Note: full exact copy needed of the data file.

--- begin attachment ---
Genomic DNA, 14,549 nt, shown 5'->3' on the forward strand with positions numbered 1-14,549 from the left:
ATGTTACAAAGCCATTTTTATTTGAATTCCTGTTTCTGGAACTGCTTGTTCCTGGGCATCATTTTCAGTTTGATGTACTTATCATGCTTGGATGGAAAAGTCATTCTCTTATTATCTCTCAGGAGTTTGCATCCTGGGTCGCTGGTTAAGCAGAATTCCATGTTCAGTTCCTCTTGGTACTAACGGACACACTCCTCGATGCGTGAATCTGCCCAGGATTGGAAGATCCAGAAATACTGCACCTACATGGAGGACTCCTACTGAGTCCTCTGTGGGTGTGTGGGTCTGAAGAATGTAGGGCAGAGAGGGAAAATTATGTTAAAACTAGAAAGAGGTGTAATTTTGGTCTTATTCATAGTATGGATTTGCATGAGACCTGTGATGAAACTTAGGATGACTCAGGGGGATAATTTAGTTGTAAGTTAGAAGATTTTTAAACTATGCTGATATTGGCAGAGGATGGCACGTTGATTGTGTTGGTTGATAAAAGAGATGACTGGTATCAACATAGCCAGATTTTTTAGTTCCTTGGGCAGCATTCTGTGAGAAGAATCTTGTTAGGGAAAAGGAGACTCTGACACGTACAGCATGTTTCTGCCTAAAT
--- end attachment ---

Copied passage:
Genomic DNA, 14,549 nt, shown 5'->3' on the forward strand with positions numbered 1-14,549 from the left:
ATGTTACAAAGCCATTTTTATTTGAATTCCTGTTTCTGGAACTGCTTGTTCCTGGGCATCATTTTCAGTTTGATGTACTTATCATGCTTGGATGGAAAAGTCATTCTCTTATTATCTCTCAGGAGTTTGCATCCTGGGTCGCTGGTTAAGCAGAATTCCATGTTCAGTTCCTCTTGGTACTAACGGACACACTCCTCGATGCGTGAATCTGCCCAGGATTGGAAGATCCAGAAATACTGCACCTACATGGAGGACTCCTACTGAGTCCTCTGTGGGTGTGTGGGTCTGAAGAATGTAGGGCAGAGAGGGAAAATTATGTTAAAACTAGAAAGAGGTGTAATTTTGGTCTTATTCATAGTATGGATTTGCATGAGACCTGTGATGAAACTTAGGATGACTCAGGGGGATAATTTAGTTGTAAGTTAGAAGATTTTTAAACTATGCTGATATTGGCAGAGGATGGCACGTTGATTGTGTTGGTTGATAAAAGAGATGACTGGTATCAACATAGCCAGATTTTTTAGTTCCTTGGGCAGCATTCTGTGAGAAGAATCTTGTTAGGGAAAAGGAGACTCTGACACGTACAGCATGTTTCTGCCTAAAT